Letters Section Editor: Stephen J. Lurie,
MD, PhD, Senior Editor.
To the Editor: In his A Piece of My Mind article,
Dr Merenstein1 described his lawsuit in
which a jury returned a verdict against the teaching of evidence-based medicine
(EBM). Written as a fugue, each iteration became more dissonant and disturbing
than the one before.
How now do I counsel and advise my patients? What words do I place in
the record to document "informed consent?" How and what do I teach my residents?
What is the role of EBM? Wherein is the value of meta-analyses? Should the
American Academy of Family Physicians and others revise their guidelines?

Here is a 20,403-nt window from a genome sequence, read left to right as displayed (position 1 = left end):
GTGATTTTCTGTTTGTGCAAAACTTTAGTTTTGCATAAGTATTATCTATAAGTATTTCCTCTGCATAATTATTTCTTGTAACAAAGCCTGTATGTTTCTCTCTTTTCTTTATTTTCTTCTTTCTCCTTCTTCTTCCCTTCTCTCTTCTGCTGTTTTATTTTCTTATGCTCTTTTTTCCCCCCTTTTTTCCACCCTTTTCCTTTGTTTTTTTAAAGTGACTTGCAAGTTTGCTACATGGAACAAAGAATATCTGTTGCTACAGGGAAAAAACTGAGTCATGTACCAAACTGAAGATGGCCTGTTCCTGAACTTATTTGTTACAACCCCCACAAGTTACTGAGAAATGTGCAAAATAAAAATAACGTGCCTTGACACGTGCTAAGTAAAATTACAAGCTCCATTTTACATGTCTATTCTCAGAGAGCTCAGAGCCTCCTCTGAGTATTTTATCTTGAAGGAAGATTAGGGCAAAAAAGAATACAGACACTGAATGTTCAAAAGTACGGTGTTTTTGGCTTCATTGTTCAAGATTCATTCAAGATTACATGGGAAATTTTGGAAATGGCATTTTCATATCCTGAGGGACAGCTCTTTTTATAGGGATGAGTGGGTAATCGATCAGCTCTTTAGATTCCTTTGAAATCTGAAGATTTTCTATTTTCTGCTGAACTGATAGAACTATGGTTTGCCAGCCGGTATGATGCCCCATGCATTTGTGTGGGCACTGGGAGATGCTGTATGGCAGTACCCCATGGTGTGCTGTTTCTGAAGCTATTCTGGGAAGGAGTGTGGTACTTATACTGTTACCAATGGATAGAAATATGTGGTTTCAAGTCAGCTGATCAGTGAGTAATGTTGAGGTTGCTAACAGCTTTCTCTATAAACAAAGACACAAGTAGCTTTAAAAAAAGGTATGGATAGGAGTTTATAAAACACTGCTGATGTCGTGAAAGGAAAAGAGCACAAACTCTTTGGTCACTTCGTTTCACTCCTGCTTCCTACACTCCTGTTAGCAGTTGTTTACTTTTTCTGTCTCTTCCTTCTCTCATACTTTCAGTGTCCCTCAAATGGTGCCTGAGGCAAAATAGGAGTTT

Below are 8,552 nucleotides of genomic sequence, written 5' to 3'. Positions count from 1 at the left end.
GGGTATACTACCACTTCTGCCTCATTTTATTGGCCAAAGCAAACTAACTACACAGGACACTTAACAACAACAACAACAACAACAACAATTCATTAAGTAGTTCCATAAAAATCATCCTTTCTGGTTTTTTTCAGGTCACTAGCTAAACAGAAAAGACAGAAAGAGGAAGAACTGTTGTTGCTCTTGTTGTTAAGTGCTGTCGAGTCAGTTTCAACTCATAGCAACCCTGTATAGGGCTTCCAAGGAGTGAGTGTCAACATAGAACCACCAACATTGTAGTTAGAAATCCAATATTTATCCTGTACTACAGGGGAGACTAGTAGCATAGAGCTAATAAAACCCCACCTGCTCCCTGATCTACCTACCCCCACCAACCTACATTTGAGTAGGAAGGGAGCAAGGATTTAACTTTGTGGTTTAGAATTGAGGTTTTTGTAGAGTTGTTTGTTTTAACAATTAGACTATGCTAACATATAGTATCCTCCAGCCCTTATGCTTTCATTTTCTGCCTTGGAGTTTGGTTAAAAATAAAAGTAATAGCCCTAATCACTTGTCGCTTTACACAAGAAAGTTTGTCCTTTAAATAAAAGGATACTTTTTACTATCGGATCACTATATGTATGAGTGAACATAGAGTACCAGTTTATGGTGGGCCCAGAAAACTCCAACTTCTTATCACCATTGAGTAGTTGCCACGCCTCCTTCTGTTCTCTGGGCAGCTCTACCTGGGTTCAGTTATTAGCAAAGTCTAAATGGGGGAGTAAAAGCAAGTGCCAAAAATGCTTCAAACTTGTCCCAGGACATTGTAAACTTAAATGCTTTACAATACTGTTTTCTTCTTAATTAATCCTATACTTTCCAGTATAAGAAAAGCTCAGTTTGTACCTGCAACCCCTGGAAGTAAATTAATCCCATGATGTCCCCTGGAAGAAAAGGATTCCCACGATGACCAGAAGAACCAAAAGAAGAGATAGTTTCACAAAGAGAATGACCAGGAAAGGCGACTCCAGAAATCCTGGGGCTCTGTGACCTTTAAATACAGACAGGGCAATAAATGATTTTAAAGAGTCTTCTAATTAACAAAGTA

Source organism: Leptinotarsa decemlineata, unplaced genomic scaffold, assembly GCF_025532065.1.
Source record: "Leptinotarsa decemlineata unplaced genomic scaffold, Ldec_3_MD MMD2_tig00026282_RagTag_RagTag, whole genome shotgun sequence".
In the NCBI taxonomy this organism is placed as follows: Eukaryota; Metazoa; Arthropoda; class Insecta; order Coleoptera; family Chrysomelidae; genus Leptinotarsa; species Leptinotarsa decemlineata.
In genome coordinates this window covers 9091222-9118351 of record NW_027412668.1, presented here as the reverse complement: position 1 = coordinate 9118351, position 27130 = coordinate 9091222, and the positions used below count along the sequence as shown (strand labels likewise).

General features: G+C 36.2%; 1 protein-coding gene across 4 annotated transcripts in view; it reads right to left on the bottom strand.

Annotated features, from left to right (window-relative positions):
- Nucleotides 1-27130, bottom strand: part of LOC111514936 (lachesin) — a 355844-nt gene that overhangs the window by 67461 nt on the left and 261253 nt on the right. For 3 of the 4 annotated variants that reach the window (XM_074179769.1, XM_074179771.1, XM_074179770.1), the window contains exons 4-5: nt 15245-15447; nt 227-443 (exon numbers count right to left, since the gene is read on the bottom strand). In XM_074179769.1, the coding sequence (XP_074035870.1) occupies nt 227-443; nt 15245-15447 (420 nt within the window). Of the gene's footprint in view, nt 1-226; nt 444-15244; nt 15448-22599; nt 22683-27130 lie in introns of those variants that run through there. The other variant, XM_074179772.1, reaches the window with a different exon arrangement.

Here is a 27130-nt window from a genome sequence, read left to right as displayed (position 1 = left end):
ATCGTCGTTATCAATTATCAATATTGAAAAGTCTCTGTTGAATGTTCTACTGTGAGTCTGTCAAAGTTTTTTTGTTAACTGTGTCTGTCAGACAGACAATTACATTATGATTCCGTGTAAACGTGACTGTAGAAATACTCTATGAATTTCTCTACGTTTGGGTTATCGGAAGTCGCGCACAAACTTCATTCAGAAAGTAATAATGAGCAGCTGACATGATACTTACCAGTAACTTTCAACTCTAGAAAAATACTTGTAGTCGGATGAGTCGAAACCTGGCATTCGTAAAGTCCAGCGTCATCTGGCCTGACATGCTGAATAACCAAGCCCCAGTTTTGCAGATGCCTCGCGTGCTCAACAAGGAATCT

Primary care—that is, good primary care—the primary care that
takes the time to actually talk to patients and elicit their values, is already
an endangered species. How has this happened and who will protect us?
Bicket DP. Evidence-Based Medicine on Trial. JAMA. 2004;291(14):1696-1698. doi:10.1001/jama.291.14.1696-d